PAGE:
Due to its total return structure, the ETF again does not pay a yield or any regular distributions. HSAV is a very large ETF that comes with a fairly inexpensive MER. It has a very short performance track record.
A bank’s high-interest savings account does not usually come with a fee. In a lot of cases, the change in tax treatment of the gains from HSAV versus regular interest will more than cover the ETF’s MER.
HSAV fits into a portfolio as a very low-risk investment option, within your typical fixed income or cash allocation.
It can also be attractive for investors with an extremely low-risk tolerance, but keep in mind that returns are likely to be very low over time.
Whether you are a more conservative investor, or you’re looking to build a well-diversified portfolio, HSAV is a great option for taxable accounts.
It’s very important to mention that HSAV has suspended new subscriptions to this ETF after it had reached $2 billion in market cap. This means that you won’t be able to purchase shares directly from the company and must do so in the secondary market.
The reason the company has decided to suspect new subscriptions is to help manage the potential tax implications that come with having a tax structure that HSAV has chosen, and that it can continue with its dividend reinvestment strategy. If the fund grows too large, the company might not be able to execute this strategy.
3. Horizons Canadian Select Universe Bond ETF
HBB is another total return ETF offered by Horizons. The ETF looks to replicate the performance of the broad, investment-grade Canadian bond market. It passively follows the Solactive Canadian Select Universe Bond Index (Total Return).
Another low-risk investment option that is great for taxable accounts, HBB transforms the investment return of a bond index into capital gains for investors. This is especially important for bonds that have the worst tax efficiency when investing.
HBB does not pay a dividend or regular distributions. It is another very large ETF that comes at a fairly inexpensive MER. It has a long performance track record.
The ETF fits into a portfolio within its fixed income allocation. Although it doesn’t pay a steady income stream like most bonds, the return of HBB is still affected by the same factors as the broader Canadian bond market.
The coupons or yield that you would be getting by holding the underlying bonds is transformed into an overall gain in the value of your ETF units.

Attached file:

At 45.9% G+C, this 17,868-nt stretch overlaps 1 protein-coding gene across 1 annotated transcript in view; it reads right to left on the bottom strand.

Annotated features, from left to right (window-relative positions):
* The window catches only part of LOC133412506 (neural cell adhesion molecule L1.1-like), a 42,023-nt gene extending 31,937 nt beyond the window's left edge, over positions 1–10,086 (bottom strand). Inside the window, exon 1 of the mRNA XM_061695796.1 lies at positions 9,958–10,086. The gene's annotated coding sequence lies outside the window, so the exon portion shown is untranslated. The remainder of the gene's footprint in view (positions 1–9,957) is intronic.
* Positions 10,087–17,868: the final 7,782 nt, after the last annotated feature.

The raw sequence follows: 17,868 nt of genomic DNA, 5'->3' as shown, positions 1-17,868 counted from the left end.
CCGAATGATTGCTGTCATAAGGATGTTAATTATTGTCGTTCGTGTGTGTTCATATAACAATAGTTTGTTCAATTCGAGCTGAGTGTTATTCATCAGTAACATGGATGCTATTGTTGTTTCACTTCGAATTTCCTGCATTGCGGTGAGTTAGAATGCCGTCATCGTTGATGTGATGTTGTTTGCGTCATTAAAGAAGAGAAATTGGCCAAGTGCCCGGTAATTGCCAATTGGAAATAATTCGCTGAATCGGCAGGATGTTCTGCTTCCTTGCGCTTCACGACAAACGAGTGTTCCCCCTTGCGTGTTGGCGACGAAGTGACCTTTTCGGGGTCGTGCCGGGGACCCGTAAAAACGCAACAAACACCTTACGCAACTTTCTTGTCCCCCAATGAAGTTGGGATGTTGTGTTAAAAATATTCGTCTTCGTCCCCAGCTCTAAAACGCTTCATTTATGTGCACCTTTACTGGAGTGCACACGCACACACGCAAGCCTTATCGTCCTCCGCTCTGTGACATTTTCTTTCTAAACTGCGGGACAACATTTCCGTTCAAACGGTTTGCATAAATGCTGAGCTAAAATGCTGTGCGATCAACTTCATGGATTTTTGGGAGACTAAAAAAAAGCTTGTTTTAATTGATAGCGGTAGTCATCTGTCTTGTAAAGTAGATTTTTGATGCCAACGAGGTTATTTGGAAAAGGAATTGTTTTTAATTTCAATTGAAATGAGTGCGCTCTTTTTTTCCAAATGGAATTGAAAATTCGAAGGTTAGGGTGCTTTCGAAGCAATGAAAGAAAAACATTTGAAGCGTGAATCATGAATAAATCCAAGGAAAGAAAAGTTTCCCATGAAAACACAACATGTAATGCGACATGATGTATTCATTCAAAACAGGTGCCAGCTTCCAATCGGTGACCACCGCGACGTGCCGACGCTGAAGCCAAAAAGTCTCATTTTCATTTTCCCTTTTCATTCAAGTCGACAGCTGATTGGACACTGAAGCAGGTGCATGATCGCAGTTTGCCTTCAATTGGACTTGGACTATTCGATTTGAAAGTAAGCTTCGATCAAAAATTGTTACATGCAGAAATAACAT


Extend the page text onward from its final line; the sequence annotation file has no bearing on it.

HBB is a great option to consider for tax-efficient fixed income exposure in your taxable accounts.
4. Horizons Equal Weight Canadian REIT Index ETF
Next on the list is another total return ETF from Horizons. HCRE is a Canadian REIT total return ETF that looks to add Canadian real estate exposure to your portfolio. It follows the Solactive Equal Weight Canada REIT Index (Total Return).
Real estate investment trusts (REITs) typically have a large yield that is paid out on a regular basis. By avoiding these regular distributions, you can add real estate exposure to your taxable account in a much more tax-friendly manner.
HCRE is a much smaller ETF than the others on our list. It also comes with a short performance track record and a significantly higher MER.
Real estate typically falls between stocks and bonds on the risk spectrum.
As a way to add tax-efficient and diversified real estate exposure to your overall portfolio, HCRE is a good ETF to consider for your taxable account.
5. Horizons S&P/TSX Capped Composite Index ETF
HXCN is another broad Canadian equity total return ETF from Horizons. When compared to HXT, HXCN goes beyond the 60 largest Canadian public companies and focuses on the broad Canadian equity market as a whole.
The ETF passively follows the S&P/TSX Capped Composite Index (Total Return).
HXCN has a very short performance track record. It comes at a very inexpensive MER and is a very large ETF in terms of assets under management.
As a total return ETF, it again does not pay any distributions or dividends.
HXCN allows you to avoid the large-cap bias that HXT offers, while also increasing diversification across more holdings among Canadian stocks.
Given its features, HXCN is another great ETF for taxable accounts.
If you are looking to add Canadian preferred shares exposure to your portfolio, Horizon offers this through a total return ETF. Trading under the ticker HLPR, the ETF tracks the Solactive Laddered Canadian Preferred Shares Index (Total Return).
HLPR has a short performance track record. It comes with a relatively higher MER than most ETFs covered so far and is also relatively smaller in size.